What we need in the 3d space is something like what is mostly a solved problem in the audio space: negotiation. In gstreamer, you have caps negotiation between two elements to ensure that element A can be linked to element B if at all possible. With audio, all you need to figure out is what sample format the data has to be transmitted in. With 3d rendering, the decision points are more numerous and the variables are more complicated, but the process should be the same. In real-time 3d, though, you don't always need exactly the functionality you ask for. For instance, if some card doesn't support anisotropic filtering but it does support trilinear, it is not a fatal error to have to switch from anisotropic to trilinear. Your attentive users may notice the quality degradation, but I bet they'd rather have 45 fps with trilinear than 0.5 fps with software anisotropic. Apply the same reasoning for any other potential fallback scenario. Other domains (networking, databases) have a lot of error cases; it's only fair that real-time 3d should too.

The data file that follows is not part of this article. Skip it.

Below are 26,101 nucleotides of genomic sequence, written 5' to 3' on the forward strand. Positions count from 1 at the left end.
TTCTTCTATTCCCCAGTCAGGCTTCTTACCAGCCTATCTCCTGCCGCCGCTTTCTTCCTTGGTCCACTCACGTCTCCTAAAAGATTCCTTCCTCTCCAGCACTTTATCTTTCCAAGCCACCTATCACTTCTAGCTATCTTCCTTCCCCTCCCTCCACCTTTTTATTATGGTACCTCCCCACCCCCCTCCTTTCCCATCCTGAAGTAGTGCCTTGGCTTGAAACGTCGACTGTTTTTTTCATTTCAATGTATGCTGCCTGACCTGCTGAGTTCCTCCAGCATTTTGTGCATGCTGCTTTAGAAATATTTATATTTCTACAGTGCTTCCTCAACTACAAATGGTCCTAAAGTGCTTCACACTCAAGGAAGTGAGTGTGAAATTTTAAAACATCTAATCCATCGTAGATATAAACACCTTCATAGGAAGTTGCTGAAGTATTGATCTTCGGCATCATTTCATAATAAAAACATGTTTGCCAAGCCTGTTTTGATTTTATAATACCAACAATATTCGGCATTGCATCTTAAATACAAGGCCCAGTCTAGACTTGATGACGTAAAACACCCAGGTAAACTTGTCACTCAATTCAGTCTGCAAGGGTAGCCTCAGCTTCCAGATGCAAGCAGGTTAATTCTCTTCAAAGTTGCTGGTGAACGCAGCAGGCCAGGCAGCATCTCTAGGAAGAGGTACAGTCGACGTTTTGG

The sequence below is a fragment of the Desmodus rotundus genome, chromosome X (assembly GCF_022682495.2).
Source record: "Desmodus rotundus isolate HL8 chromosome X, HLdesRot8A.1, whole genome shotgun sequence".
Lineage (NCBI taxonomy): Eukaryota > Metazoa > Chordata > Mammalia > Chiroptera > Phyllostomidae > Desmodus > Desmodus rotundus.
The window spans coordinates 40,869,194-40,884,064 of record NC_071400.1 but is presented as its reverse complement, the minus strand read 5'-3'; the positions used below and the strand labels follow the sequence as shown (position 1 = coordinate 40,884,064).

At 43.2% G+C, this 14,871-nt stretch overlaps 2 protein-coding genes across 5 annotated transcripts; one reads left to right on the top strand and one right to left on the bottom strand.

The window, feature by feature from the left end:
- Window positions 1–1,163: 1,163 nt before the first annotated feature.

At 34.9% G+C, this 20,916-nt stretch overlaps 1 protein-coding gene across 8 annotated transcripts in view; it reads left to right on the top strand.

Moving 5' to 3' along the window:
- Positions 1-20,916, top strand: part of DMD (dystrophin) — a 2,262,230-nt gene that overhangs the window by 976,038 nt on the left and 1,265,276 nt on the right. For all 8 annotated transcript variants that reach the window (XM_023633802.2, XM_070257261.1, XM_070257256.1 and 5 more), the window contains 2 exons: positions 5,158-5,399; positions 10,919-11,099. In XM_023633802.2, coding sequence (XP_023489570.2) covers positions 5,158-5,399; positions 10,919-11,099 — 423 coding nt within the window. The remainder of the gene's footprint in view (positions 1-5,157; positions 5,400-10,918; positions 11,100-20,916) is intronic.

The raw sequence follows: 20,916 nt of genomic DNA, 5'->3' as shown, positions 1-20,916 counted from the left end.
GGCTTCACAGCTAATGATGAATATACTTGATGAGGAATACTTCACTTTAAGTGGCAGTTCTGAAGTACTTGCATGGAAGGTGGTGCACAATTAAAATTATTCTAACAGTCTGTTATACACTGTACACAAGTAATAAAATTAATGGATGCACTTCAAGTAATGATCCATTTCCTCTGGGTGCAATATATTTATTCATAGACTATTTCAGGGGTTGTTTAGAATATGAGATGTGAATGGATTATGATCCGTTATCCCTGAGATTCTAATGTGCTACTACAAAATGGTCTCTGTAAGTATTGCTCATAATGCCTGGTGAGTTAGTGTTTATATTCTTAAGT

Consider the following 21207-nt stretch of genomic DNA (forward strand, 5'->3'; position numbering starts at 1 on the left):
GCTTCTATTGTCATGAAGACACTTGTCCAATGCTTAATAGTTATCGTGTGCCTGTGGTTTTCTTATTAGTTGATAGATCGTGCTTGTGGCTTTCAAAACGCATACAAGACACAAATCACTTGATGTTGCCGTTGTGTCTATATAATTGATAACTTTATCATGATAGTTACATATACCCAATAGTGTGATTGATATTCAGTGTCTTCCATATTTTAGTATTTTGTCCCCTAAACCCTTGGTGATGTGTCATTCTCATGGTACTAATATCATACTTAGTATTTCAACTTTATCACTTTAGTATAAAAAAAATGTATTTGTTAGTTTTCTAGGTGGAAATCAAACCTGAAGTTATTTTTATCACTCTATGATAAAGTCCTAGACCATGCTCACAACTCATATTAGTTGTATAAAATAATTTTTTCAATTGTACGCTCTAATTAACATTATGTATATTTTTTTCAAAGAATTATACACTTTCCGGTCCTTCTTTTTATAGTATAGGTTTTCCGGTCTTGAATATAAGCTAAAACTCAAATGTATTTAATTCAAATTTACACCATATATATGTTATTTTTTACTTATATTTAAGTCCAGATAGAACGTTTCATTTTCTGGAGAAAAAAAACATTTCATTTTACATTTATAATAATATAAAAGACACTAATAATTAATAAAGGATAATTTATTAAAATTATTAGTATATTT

5. #25
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    What we need in the 3d space is something like what is mostly a solved problem in the audio space: negotiation.
    This has been suggested many times over at opengl.org but the OpenGL ARB is completely against this idea. OpenGL is consciously designed with a "create a resource and check if it succeeded" mindset (i.e. you cannot ask the hardware "can I create this resource? yes/no" or "do you actually support this? yes/no" beforehand(*)). Moreover, OpenGL doesn't use callbacks (consciously, again), so the notification mechanism you suggest cannot work: as soon as you create the problematic resource you've already fell down to software rendering without any way to intercept or fix that.